UNION GROVE — One of the greatest moments of Monica Grisé’s holiday tradition came last year, when a woman living at Oak Ridge Care Center leaned over to her friend and said “You see? I told you they wouldn’t forget about us.”
Seven years ago, a longtime family friend of Grisés, Marian Klug, died. Klug had spent her last years living at the Oak Ridge rehabilitation/assisted living center, 1400 Eighth Ave., Union Grove, and whenever Grisé visited Klug, she noticed that a number of residents rarely if ever were visited by friends or relatives.
Grisé wanted to make sure that nobody would ever feel ignored.
“We are always looking for ways to help people,” Grisé said. “A lot of people forget about the grandparents.”
A tradition of collecting
Six years ago, Grisé started a collection of little luxuries — nail polish, lotion, shaving cream, aftershave, stationery, socks, hats, mittens, etc. — that she would be able to give out at Christmastime every year to Oak Ridge residents. It was easy to enlist Klug’s descendants, from children down to great-grandchildren, to help in the effort.
On Friday night, 100 packages worth about $13 each were given out by Grisé’s and Klug’s family and friends to residents of the home.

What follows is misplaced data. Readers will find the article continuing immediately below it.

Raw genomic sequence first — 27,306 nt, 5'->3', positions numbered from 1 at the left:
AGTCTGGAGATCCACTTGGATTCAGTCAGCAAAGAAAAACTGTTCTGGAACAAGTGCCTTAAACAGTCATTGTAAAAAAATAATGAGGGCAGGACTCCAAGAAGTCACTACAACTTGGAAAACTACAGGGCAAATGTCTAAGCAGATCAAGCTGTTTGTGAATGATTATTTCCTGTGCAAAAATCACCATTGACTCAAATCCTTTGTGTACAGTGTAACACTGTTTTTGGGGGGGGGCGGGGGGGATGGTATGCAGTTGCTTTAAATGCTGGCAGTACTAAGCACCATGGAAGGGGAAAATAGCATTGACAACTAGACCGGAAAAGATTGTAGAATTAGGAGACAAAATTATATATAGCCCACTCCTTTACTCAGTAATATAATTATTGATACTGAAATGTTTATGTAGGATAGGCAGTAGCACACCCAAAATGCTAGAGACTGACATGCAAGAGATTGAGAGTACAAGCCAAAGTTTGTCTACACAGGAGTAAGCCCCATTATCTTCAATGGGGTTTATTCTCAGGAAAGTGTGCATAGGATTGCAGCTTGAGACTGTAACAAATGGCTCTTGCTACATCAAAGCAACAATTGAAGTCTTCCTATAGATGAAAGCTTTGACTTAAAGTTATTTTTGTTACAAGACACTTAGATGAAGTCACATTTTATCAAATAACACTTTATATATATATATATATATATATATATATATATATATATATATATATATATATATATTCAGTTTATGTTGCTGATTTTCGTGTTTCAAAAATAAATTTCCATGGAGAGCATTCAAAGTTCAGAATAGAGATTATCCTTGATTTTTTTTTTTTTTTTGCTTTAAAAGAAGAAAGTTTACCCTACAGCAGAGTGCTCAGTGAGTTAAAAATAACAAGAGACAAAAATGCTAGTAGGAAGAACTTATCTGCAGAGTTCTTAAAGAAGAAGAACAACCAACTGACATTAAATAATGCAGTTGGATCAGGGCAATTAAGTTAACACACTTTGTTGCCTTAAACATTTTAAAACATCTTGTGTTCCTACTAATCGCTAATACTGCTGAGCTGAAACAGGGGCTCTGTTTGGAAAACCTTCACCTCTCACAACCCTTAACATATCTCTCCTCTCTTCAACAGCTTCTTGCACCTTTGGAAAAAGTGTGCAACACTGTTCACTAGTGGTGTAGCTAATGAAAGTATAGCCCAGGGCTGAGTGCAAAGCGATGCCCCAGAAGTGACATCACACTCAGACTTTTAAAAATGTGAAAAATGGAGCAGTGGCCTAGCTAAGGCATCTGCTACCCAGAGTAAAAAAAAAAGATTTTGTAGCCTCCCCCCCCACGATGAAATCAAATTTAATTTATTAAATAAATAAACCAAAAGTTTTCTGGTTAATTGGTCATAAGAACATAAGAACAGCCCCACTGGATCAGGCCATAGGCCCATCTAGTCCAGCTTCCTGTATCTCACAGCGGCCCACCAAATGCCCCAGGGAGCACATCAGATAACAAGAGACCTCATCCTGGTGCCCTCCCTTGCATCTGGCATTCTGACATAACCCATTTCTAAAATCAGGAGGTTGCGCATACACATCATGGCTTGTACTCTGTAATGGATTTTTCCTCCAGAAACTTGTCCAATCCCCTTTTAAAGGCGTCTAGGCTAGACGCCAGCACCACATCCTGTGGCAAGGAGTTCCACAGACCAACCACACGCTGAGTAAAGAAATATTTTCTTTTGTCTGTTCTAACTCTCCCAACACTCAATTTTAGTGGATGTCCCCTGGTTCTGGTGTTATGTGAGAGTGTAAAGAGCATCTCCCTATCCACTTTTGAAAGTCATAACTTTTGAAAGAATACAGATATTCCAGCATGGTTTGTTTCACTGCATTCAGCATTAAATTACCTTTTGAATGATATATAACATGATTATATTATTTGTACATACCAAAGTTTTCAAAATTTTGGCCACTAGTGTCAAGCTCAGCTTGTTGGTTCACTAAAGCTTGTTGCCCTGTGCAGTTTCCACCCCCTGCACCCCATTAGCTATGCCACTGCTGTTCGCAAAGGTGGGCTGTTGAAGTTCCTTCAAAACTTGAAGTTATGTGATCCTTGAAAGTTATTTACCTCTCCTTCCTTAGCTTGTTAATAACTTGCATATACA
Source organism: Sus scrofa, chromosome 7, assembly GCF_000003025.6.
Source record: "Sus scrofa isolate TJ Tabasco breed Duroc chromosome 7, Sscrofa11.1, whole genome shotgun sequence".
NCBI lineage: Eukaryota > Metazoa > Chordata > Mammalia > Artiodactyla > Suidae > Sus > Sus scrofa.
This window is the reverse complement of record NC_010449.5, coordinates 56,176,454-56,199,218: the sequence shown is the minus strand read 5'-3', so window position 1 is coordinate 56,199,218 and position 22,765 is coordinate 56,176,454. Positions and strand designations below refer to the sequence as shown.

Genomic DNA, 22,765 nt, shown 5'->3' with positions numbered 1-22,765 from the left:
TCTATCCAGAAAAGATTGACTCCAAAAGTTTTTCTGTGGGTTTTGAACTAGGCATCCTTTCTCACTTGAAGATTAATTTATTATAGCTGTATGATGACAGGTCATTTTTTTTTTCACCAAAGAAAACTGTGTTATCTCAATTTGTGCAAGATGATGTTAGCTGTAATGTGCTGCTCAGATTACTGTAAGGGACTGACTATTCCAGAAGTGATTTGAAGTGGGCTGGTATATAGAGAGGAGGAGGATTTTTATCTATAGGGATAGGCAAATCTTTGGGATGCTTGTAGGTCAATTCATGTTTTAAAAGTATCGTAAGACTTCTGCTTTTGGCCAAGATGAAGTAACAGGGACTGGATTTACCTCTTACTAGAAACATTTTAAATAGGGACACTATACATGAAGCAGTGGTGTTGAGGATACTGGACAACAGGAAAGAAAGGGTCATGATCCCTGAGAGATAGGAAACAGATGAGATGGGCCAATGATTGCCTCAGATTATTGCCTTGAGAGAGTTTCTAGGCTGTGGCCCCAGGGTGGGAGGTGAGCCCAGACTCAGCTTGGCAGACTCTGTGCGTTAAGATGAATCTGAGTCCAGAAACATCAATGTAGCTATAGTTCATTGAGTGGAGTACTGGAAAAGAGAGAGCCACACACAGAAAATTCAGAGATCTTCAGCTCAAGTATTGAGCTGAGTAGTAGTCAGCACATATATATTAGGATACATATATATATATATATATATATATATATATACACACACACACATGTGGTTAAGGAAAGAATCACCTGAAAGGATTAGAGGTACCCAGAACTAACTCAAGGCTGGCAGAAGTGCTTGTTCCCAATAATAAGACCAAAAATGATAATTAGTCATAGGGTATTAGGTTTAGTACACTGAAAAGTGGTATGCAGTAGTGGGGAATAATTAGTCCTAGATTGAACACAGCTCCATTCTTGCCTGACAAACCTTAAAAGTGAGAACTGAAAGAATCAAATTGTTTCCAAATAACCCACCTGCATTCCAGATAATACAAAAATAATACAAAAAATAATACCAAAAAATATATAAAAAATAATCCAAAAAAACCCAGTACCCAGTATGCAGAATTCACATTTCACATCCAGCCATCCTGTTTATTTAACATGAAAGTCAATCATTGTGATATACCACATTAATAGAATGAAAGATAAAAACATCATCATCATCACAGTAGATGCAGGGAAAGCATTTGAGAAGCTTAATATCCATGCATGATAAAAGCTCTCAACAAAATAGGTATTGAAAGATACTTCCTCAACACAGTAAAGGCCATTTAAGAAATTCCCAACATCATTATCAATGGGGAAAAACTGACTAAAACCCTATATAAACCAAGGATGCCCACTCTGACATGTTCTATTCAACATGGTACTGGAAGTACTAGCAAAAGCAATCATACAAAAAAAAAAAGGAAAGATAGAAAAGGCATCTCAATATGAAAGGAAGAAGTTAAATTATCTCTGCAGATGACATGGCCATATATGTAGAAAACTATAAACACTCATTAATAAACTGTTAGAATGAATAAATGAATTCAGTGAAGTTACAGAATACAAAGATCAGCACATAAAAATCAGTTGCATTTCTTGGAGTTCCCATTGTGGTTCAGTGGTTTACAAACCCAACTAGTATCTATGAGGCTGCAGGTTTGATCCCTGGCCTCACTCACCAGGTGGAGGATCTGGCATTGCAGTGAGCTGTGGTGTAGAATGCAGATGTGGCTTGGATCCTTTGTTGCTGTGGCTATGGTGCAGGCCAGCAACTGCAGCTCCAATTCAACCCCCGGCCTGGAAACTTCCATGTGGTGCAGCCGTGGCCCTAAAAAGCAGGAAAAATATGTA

“It’s the largest year yet,” Grisé said.
Most of the donations came from friends, family and individuals. Grisé said that one donation came from a woman she had never met. That woman told Grisé that she wanted to buy seven gifts in honor of seven aides “who had been angels” for a relative who had been cared for at Oak Ridge.
The Union Grove Lions Club and Kiwanis Club of Union Grove, both represented Friday night by Jim McCormick, made monetary donations as well.
“I became aware of what Monica was doing,” McCormick said, “and contacted both clubs. They both are interested in helping people in our community … and each made a nice donation.”
Grisé said that 100 percent of all donations go directly toward buying gifts for Oak Ridge residents.
Grisé got to know Klug through her father. Grisé’s grandmother, her dad’s mom, died when her son was only 19 years old.
“Marian became his second mother,” Grisé explained, and Klug’s sons became like brothers to Grisé’s dad.
Bill Klug, one of Marian’s sons, brought his children and grandchildren along Friday night to hand out gifts.
“We just felt it was the right thing to do,” Bill said.